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*facepsalm* - 53%

zeingard, June 27th, 2015

For some people, the almighty "heavy riff" is the alpha and omega of their heavy metal scripture; they make their pilgrimage daily in search of the next amplifier to worship. There's something so simple but earnest about their approach to not only seeking out but ingesting music. Unfortunately their advice does not translate well onto people outside of their congregation. This of course will not stop them from taking you aside to talk about their Monolord and saviour, 'Vaenir'.

If the obnoxiously snarky tone of the opening paragraph didn't tip you off, 'Vaenir' is not a particularly good album and you may have suffered severe head trauma or spent too long standing downwind of a diesel exhaust. The guys of Monolord obviously have a clear image in mind for their sound, where they find a haunting middle ground between pyschedelia and doom metal: a monolithic cavern where every sound echoes out unimpeded, endless.

'Vaenir' falls short of this goal and ultimately comes off a rather tired and dull affair, as the every song just feels so monotonous, repetitive and ironically enough, too slow. To say that about a stoner/doom band comes off as completely fatuous but Monolord have trouble with consistently finding a comfortable balance between good riffs and dynamic pacing. Their songs feel like they're one riff, solo or tempo change away from being so much more interesting.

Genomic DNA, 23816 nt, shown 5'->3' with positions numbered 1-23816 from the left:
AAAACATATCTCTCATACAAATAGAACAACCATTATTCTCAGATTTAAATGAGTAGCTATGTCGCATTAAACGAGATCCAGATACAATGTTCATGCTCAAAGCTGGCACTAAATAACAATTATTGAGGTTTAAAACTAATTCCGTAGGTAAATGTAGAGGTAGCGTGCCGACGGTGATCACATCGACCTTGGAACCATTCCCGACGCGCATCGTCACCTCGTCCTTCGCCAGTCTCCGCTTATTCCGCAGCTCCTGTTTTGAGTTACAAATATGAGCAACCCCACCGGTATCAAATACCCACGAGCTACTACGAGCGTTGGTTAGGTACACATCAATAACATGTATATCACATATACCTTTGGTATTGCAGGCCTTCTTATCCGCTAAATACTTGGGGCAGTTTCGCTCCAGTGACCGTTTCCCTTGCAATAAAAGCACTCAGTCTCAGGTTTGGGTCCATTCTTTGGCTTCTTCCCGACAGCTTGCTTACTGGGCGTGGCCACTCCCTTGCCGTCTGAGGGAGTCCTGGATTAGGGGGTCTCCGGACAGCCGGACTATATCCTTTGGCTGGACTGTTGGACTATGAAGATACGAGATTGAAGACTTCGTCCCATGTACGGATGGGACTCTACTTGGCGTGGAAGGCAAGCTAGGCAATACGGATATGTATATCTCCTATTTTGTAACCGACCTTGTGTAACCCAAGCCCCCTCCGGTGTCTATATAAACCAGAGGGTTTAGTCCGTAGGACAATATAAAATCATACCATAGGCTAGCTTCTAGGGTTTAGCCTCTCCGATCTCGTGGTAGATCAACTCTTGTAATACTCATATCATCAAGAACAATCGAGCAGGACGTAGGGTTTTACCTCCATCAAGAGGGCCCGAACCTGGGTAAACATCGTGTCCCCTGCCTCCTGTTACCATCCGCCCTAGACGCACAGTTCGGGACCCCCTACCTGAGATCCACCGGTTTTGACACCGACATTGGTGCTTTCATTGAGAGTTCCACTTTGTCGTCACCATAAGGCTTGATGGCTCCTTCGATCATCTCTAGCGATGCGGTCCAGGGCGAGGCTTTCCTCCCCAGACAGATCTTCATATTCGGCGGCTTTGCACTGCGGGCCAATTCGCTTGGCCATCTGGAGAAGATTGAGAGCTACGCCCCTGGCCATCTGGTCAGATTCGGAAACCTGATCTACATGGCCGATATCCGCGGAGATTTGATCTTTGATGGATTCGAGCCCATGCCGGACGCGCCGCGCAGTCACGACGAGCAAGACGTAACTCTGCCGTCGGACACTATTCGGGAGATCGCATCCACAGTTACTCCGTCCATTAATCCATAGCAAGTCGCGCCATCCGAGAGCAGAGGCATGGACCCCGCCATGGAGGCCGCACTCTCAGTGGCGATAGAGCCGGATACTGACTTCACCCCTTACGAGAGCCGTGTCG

Take "We Will Burn" a solid seven minute song with maybe three riffs, all of which cover a broad range of styles within the genre and transition from one to the other perfectly, particularly the one at 5:10 which is absolutely savage. From that point they just ride that admittedly fantastic riff right to the end of the song without really using that to go anywhere else, just letting the song essentially peter out. The first half, which sounds like a decent Electric Wizard emulation, can only really be validated with the success of the latter half which initially it is but the band never capitalise on that pacing and tonal shift.

The first three songs of 'Vaenir' are defined by this inability to realise the next piece of the puzzle with their songwriting, while the latter half is mono-dimensional, forgettable garbage. Excluding 'The Cosmic Silence', the forgettable interlude track that no one except maybe the band will ever care about, 'Died a Million Times' and the title cut are painfully long and boring. They are over ten minutes long and are just as interesting and exciting as you would expect from a band who can barely keep your attention for six.

If you haven't listened to 'Vaenir' then you probably aren't the type of person mentioned in the opening paragraph and won't gain anything from investing your time into it.

Monolord - Vænir - 70%

ThrashManiacAYD, April 28th, 2015